Loving my Kinesthetic Learner
Do you have a kinesthetic child?
I do. And he makes me crazy.
Not in a bad way.
Okay, sometimes, he makes me go crazy in a bad way.
Like today when I had a deadline to beat at work, a hundred blogs I need to write (an exaggeration, of course, but you catch my drift), and the house is a mess.
That’s one thing about having a Kinesthetic learner. There’s a huge chance your house is a total mess.
Kinesthetic learners are, in a nutshell, tactile learners. They learn more through touching things, trying them out, observing them as they happen and physically participating in the learning process.
You can’t expect them to sit down as long as visual or even auditory learners do. Worksheets may or may not work.
Let me give you a picture of how it goes with my little one.
Mondays to Fridays are no-gadgets days in our home (not unless I have an important meeting and I had to keep them in one place for more than 5 minutes). Since our homeschool won’t start until next week, I just tell them to find something to do around the house. We’ve got tons of really good books and I think they have enough toys to get busy with.
My eldest grabbed his drawing book and spent the whole day making his new comic book story; my second son got his drawing book, crayons, scissors, and his current most favorite thing- scotch tape. We usually end up with different cutouts and his artworks on our walls and doors when he’s like this.
My youngest son…well, he’s a totally different story.
Yesterday, while his brothers buried their heads in their drawing books, he pulled out his big box of toys and spilled them all on the floor. He then rolled the box out to the living room, pushed it hard and watched it slam it against the TV stand at the corner. I let him do it a couple of times before asking him to move to another activity.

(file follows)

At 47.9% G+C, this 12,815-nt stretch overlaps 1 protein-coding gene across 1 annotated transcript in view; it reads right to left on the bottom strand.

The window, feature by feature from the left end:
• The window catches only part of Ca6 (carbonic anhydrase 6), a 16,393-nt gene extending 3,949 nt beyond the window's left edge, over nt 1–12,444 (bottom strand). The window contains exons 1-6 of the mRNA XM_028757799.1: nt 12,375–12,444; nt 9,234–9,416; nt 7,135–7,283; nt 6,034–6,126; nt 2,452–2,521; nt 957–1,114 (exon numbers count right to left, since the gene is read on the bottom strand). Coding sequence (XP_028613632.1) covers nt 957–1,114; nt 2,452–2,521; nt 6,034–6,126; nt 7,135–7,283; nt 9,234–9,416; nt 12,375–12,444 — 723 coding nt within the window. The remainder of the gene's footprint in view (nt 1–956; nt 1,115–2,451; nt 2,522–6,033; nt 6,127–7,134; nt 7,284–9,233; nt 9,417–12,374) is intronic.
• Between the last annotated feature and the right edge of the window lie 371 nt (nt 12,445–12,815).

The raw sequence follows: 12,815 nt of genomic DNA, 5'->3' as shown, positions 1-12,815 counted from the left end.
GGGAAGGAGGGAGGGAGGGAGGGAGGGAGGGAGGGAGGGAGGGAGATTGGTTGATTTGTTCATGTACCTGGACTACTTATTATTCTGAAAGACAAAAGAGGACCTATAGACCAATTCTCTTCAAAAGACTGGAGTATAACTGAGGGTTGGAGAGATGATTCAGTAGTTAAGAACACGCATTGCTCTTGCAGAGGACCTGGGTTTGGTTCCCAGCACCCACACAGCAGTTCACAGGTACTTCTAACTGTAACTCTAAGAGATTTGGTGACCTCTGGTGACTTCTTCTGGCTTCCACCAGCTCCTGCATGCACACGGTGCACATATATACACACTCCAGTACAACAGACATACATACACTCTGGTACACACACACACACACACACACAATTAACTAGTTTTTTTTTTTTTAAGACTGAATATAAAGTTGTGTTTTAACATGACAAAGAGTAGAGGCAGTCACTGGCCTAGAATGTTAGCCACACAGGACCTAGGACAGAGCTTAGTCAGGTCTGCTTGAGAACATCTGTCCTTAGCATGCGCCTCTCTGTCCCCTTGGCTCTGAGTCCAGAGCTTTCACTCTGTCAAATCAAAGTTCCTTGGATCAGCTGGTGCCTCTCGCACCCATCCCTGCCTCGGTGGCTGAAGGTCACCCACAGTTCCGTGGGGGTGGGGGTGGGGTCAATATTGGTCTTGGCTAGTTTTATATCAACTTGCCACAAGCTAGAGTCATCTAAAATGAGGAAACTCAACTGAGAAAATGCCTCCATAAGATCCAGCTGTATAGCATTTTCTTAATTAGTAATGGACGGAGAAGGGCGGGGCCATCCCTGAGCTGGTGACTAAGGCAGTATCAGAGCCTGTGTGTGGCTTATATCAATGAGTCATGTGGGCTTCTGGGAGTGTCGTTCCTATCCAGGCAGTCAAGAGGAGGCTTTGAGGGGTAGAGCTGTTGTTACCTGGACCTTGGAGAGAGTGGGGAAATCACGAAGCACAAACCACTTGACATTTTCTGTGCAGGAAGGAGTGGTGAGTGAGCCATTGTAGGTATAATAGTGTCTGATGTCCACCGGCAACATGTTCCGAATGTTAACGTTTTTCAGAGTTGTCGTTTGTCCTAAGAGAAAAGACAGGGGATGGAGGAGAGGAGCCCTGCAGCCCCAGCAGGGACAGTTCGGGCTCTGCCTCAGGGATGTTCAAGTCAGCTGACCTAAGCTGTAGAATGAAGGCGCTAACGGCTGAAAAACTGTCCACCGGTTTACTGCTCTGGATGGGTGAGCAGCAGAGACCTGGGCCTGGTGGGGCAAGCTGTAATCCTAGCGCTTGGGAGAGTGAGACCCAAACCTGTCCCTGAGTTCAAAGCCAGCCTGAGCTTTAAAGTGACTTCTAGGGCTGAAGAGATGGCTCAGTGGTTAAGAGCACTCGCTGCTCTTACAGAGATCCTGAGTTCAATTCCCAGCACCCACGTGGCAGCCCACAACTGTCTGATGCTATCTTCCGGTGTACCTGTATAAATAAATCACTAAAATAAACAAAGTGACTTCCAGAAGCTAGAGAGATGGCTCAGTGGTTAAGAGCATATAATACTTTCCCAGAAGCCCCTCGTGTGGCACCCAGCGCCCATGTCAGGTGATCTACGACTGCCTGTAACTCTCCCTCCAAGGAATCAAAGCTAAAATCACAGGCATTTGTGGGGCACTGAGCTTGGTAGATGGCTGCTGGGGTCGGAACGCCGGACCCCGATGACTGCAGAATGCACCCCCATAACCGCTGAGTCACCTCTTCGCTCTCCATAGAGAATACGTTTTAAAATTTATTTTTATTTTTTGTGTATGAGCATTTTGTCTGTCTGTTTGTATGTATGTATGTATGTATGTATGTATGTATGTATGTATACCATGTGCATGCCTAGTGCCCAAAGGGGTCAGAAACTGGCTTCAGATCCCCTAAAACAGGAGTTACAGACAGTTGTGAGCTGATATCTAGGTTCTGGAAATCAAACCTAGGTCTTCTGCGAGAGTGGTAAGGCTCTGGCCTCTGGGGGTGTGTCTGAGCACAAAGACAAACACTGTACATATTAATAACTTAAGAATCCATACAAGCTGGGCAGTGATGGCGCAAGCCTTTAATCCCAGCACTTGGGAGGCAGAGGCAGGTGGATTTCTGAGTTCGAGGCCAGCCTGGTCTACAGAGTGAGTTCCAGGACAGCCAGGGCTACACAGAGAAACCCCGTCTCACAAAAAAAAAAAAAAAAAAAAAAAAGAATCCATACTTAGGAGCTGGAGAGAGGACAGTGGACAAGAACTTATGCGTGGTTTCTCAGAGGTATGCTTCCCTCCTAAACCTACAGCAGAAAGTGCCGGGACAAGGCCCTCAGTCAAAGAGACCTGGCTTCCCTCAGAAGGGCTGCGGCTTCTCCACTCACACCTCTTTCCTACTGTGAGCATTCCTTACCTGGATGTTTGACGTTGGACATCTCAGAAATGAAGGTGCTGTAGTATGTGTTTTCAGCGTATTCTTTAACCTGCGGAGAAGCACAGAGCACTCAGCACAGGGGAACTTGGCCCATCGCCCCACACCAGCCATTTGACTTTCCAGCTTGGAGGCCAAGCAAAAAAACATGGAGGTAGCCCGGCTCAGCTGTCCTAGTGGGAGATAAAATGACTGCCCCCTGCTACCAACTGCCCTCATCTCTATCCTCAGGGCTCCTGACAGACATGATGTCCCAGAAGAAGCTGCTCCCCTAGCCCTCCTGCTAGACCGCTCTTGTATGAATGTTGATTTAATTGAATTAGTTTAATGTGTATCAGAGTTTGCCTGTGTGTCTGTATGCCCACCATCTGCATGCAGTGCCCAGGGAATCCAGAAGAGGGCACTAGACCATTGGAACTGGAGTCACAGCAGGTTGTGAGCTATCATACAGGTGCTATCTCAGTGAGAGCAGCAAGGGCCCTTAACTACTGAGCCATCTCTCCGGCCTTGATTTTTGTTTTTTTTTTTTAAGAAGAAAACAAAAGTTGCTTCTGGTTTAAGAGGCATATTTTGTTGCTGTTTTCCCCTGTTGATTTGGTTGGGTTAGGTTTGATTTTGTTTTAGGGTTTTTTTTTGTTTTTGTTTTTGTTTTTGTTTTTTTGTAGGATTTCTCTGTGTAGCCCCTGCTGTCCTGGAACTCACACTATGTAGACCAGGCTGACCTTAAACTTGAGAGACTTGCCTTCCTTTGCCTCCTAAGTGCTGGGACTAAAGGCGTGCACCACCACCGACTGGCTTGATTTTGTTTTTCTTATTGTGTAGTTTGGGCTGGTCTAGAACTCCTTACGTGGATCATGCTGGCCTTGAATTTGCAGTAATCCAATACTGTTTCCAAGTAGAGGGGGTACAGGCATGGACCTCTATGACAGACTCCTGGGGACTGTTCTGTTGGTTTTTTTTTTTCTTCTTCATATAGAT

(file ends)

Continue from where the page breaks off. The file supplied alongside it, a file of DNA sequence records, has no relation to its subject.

This afternoon, while his brothers were reading some books, he climbed up their double-deck bed, spat and watched it hit the floor.
Many times, he experiments. I can’t count anymore the number of times I’ve jumped at the sound of the electric fan whirring angrily after he threw in a small toy or ball to find out what would happen.
I have to admit, there are times when I get really impatient with him. I always have to keep an eye on him to make sure he doesn’t hurt himself or his brothers. There’s always too much to clean up and it takes him hours to pack away (with me having to hover over him to make sure he does clean up because he hates doing so).
He’s also quick to get dirty. He loves it when I say, eeew! He breaks into peals of laughter.
If I were to analyze my situation — working from home, homeschooling, no helper, based on my finite reasoning, I would say that I can’t handle a Kinesthetic child anymore. Homeschooling two kids of different levels is challenging enough as it is. With my youngest, hands on activities are not only supplementary but necessary.
It’s a lot of work!
It helped that I read Wild Things by James | Thomas years before we had our youngest. It’s a book that explains the natural stages of growth in boys; and how their energy and activeness contribute to this growth.
I love this book, I still read it from time to time for reference. Our youngest is a lot different from his siblings but I can celebrate his (hyper) activeness, appreciate his sometimes heart-stopping antics and enjoy him more because of the wisdom in raising boys imparted by the authors.
With God’s loving grace, my husband and I will be able to teach him how to channel his energy and his personality to be the man that God intends for him to be.
Inspite of our limitations.
Sure, he turns the house upside down, but if that’s what it takes for him to learn what he needs to learn, then by all means, mess away.
I guess I’ll just have to faithfully teach him to clean up or patiently admonish him when needed. It’s much easier said than done, so help me God!
Homeschool 2016 is going to be quite a ride now that my Kinesthetic child is joining our study hours and I’m excited, really.
Bring it on!
“Like arrows in the hand of a warrior are the children of one’s youth. Blessed is the man who fills his quiver with them!” Psalm 127: 4-5
“But he said to me, “My grace is sufficient for you, for my power is made perfect in weakness.” Therefore I will boast all the more gladly of my weaknesses, so that the power of Christ may rest upon me” 2 Corinthians 12:9.